Facebook and Instagram owner Meta has been ordered by Britain’s competition watchdog to sell GIF library Giphy.
The Competition and Markets Authority (CMA) said the ruling was “final”.
The move comes after Meta’s long-running efforts to overturn CMA ruling last year The acquisition, which closed in May 2020, could hurt social media users and UK advertisers.
Meta even went to court to try to stop the ruling on legal issues, having previously been fined £50m by regulators for knowingly refusing to comply with its investigation.
The American social media giant conceded defeat on Tuesday.
A spokesman responded: “We are disappointed by the CMA’s decision but accept today’s ruling as final on this matter.
“We will be working closely with CMA to divest GIPHY.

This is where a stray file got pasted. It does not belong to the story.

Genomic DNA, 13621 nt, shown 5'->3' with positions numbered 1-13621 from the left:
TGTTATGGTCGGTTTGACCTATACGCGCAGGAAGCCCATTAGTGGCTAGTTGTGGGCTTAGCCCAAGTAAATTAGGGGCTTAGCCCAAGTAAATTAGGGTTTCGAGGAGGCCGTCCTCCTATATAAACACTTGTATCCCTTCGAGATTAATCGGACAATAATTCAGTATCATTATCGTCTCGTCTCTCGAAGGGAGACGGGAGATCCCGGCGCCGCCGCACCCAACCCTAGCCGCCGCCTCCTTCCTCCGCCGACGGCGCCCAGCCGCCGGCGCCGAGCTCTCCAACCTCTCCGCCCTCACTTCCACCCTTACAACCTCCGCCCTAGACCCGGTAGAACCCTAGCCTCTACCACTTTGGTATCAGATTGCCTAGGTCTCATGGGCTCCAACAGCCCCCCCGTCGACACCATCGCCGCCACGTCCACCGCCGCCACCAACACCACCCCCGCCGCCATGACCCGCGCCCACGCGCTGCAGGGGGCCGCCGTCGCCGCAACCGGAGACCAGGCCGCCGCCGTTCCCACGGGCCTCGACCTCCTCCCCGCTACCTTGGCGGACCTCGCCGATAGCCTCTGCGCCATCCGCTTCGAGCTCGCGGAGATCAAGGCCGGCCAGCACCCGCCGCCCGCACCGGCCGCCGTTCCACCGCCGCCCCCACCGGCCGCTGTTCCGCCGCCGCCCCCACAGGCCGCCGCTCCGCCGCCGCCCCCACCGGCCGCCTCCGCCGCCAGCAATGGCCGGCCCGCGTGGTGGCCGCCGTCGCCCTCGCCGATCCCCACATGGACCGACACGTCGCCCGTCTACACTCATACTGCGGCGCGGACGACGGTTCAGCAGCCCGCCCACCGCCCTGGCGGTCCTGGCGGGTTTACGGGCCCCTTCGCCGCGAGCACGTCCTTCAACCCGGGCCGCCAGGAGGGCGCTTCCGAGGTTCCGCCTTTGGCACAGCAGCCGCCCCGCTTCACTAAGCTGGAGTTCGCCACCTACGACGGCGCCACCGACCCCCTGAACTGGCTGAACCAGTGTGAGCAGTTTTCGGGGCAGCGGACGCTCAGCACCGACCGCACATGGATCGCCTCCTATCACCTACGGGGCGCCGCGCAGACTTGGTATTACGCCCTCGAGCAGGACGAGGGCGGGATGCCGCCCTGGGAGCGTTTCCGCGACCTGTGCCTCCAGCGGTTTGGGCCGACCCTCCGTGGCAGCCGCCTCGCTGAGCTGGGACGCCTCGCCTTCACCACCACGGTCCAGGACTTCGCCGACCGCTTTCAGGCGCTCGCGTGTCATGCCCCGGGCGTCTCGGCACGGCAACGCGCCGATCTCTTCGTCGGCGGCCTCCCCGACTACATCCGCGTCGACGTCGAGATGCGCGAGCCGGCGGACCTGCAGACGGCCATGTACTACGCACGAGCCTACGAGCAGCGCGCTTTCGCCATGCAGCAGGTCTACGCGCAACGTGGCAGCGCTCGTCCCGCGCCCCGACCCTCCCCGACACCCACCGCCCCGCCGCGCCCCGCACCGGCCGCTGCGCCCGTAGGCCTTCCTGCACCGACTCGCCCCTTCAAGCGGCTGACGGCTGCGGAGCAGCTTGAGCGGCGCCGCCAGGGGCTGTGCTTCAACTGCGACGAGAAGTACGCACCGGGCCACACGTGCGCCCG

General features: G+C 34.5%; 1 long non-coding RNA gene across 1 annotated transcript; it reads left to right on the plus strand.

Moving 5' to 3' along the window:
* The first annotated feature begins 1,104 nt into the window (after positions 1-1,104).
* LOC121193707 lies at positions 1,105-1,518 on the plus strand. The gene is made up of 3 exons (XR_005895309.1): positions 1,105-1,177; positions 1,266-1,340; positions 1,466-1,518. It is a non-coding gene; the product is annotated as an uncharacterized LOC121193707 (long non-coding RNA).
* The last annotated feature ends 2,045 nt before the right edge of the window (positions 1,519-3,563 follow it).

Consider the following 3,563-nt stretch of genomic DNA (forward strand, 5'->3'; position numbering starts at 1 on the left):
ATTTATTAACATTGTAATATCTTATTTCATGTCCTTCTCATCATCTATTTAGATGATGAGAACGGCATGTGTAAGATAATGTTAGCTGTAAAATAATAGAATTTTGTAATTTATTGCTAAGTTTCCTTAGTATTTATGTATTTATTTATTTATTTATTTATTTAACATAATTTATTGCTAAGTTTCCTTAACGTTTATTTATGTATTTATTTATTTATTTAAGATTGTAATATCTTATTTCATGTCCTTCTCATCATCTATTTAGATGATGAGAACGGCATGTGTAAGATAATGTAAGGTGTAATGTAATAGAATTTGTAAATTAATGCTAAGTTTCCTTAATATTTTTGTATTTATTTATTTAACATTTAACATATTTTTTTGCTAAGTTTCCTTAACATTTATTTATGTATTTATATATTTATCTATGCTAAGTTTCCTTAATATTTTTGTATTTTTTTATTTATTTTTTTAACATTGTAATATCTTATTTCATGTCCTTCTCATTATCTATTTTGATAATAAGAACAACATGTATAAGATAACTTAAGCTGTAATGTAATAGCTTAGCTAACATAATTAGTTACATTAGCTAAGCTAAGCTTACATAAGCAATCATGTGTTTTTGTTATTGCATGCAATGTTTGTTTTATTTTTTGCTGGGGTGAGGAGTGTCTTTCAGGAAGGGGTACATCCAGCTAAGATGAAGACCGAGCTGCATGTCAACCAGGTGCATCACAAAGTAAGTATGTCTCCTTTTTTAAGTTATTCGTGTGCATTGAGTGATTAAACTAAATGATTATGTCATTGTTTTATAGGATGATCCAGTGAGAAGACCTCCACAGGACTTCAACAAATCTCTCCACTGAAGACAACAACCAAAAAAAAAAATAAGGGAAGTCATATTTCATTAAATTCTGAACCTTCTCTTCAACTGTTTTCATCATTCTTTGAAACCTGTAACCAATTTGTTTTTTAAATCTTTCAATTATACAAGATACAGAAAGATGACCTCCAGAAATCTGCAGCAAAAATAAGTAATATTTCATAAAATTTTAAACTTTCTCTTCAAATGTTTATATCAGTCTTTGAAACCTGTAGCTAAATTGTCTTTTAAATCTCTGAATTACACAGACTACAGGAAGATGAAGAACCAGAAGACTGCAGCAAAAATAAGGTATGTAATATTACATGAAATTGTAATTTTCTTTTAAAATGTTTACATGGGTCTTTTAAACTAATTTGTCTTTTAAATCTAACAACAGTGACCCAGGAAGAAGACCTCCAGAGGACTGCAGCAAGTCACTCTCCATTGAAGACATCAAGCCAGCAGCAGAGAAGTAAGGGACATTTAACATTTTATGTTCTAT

“We thank the GIPHY team for their business during these uncertain times and wish them all the best.
“We will continue to assess opportunities – including through acquisitions – to bring innovation and choice to more people in the UK and around the world.”
Giphy – a website for making and sharing animated images called GIFs – was acquired to integrate with Instagram.
But the CMA found the deal could allow Meta to restrict access to GIFs on other social media platforms, “making these sites less attractive to users and less competitive”.
It also found that the deal “removes Giphy from a potential challenger to the UK display advertising market, preventing UK businesses from benefiting from innovation in this market”.
It announced the final decision after a final review: “Giphy’s advertising service has the potential to compete with Meta and will encourage greater innovation by Meta and other market players.
“However, Meta terminated Giphy’s advertising services following the acquisition, removing a potential advertising tool for UK businesses.
“The CMA believes this is particularly concerning given that Meta controls nearly half of the UK’s £7bn display advertising market.”
It added that new buyers of Giphy must be approved by regulators.
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